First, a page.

Almost half of people with obsessive compulsive disorder have extreme fears about touching something they feel is ‘contaminated’.
- Conventional treatments, which often involve a combination of a prescription drug (typically an SSRI such as Prozac) plus cognitive behavioural therapy, help only about 60 per cent of people with OCD
- The hand-washing video was designed with the hope that it would allow a kind of vicarious cleansing, assuaging the individual’s concerns about contamination without them having to actually go and wash their hands.
- In the first intervention, participants watched a brief video recording of themselves engaging in handwashing on a smartphone, four times a day, for a total of one week (N = 31). The second intervention was similar except that participants watched themselves repeatedly touching a disgust-inducing object (N = 31). In a third (control) “intervention”, participants watched themselves performing sequential hand movements (N = 31). As hypothesized, the two smartphone interventions, unlike the control, improved cognitive flexibility; as assessed on the Intradimensional–Extradimensional Set Shifting task (a sensitive marker of cognitive flexibility). The two interventions, unlike the control, also improved OCD symptoms (measured with the Obsessive–Compulsive Inventory–Revised and Yale–Brown Obsessive–Compulsive Scale).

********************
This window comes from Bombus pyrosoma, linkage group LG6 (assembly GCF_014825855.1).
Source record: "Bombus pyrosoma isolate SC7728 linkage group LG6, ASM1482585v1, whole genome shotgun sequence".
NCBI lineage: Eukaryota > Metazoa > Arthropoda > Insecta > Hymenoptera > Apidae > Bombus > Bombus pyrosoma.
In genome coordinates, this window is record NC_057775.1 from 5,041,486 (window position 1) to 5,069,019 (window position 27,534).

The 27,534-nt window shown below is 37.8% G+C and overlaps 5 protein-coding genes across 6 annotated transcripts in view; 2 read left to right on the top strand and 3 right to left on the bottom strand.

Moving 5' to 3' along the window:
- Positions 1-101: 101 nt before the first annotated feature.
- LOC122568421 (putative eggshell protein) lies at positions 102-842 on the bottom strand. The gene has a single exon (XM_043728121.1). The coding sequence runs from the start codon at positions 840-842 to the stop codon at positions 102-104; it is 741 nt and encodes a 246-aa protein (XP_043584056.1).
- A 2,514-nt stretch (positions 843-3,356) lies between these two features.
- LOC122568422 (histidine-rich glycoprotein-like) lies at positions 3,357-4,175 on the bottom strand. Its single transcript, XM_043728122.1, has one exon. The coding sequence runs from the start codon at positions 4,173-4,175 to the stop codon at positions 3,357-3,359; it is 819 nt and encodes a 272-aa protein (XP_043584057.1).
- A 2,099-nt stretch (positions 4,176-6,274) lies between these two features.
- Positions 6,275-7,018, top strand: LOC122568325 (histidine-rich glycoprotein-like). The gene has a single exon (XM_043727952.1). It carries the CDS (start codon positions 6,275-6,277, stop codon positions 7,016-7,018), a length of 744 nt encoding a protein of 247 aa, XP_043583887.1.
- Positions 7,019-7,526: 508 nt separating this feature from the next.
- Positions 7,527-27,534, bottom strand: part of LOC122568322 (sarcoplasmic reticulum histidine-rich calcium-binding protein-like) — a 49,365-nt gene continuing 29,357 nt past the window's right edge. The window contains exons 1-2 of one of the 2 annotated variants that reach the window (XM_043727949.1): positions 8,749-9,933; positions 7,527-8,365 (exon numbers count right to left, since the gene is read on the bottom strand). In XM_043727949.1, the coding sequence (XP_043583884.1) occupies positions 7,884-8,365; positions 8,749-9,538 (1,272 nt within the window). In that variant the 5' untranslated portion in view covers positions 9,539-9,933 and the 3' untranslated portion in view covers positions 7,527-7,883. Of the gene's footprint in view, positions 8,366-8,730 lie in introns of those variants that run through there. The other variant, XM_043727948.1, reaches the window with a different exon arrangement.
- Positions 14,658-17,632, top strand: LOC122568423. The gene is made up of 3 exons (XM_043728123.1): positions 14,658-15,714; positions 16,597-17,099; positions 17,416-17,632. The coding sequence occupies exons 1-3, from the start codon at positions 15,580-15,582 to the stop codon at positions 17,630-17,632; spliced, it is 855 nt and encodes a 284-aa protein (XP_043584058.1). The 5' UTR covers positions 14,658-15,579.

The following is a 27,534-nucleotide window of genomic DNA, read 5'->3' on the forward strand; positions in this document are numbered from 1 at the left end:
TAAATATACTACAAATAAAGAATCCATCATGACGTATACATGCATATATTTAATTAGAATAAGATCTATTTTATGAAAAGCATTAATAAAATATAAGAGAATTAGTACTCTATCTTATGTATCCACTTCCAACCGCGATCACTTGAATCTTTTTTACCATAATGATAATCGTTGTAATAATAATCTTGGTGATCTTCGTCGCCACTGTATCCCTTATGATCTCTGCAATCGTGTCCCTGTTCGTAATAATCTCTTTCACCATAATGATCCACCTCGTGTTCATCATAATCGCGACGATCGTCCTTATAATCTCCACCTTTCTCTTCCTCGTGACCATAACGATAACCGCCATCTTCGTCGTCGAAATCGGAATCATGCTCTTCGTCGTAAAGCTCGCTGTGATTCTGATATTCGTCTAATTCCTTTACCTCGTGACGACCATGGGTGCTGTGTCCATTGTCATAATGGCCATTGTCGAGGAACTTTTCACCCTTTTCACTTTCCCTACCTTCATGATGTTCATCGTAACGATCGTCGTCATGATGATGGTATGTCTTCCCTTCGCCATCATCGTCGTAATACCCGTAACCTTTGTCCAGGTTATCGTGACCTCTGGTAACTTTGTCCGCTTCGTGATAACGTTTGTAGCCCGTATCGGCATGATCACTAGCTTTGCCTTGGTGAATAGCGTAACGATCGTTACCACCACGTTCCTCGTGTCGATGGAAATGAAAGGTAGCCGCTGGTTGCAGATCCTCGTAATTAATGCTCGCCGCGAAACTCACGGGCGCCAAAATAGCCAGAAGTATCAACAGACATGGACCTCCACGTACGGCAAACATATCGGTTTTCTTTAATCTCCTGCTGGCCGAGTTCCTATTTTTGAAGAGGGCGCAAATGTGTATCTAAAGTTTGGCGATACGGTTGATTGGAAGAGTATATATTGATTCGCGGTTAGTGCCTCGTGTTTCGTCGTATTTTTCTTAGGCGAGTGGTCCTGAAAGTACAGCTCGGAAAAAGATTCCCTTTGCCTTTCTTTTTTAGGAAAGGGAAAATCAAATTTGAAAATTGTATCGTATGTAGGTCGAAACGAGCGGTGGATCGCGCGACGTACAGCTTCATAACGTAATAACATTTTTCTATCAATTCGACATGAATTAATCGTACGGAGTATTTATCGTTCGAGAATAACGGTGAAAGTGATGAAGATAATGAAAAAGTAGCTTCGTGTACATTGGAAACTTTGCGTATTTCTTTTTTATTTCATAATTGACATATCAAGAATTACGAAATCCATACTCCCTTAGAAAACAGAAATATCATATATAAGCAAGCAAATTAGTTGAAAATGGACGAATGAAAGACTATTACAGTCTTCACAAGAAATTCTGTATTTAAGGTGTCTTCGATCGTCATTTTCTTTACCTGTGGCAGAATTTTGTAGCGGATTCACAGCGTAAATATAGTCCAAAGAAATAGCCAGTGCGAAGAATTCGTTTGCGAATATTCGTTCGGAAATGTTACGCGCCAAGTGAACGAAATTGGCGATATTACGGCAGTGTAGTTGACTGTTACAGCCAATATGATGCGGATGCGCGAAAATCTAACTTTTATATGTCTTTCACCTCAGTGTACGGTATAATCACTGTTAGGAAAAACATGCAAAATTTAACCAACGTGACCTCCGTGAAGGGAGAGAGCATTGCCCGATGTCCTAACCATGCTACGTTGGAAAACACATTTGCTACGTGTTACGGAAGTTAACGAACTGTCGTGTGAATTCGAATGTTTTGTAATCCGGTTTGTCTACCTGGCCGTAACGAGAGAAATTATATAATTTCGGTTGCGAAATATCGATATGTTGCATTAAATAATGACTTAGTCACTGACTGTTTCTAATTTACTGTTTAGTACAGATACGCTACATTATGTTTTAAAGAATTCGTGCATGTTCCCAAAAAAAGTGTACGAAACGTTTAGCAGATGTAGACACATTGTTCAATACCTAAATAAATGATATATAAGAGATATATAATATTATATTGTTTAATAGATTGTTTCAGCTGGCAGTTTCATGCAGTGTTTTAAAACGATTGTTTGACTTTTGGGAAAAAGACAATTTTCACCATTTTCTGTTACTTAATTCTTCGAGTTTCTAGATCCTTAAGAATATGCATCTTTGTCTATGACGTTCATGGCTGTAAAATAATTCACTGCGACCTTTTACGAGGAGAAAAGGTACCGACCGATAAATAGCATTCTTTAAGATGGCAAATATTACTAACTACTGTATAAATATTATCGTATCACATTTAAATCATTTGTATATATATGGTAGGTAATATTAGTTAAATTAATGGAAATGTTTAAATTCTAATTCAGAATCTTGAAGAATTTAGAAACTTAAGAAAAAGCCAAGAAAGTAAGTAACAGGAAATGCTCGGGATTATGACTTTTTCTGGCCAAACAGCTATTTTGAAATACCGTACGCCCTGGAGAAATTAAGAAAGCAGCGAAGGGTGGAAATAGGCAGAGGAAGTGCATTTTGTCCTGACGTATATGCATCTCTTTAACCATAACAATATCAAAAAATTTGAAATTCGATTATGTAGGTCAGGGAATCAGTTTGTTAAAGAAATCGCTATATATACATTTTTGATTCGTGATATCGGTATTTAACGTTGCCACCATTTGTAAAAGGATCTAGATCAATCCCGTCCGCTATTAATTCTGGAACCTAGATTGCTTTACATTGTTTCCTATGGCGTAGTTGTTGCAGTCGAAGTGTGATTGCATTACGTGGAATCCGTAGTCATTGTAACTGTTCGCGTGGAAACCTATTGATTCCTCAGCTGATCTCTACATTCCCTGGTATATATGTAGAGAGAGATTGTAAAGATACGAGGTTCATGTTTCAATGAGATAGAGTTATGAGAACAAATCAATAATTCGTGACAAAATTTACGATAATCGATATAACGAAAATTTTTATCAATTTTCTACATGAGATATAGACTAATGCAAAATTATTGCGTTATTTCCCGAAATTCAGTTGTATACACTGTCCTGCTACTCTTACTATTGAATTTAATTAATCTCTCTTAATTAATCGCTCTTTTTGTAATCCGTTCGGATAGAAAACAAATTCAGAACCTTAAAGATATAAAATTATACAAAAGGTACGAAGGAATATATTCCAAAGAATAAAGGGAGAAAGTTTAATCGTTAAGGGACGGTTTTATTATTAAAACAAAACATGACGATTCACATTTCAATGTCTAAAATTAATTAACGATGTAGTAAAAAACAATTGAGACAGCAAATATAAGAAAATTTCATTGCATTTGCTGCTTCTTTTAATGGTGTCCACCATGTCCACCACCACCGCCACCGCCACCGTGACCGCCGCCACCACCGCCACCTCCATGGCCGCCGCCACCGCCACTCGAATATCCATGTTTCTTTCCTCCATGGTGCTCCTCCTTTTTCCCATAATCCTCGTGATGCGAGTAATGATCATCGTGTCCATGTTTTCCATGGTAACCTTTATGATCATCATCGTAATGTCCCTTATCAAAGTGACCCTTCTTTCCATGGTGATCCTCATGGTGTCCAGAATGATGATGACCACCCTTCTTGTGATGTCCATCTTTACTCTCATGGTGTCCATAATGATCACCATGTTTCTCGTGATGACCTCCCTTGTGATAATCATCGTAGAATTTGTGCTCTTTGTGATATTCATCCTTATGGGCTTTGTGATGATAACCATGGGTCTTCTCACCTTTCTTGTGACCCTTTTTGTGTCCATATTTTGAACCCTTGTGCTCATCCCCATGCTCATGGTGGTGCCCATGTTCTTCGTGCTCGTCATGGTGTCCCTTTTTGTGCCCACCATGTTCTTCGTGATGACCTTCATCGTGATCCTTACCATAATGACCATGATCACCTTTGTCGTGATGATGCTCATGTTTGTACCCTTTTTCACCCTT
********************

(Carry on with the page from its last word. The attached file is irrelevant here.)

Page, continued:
Sources: https://www.nature.com/articles/s41598-018-33142-2 & https://digest.bps.org.uk/2018/11/19/repeatedly-watching-a-video-of-themselves-touching-a-filthy-bedpan-reduced-peoples-ocd-symptoms/#more-35289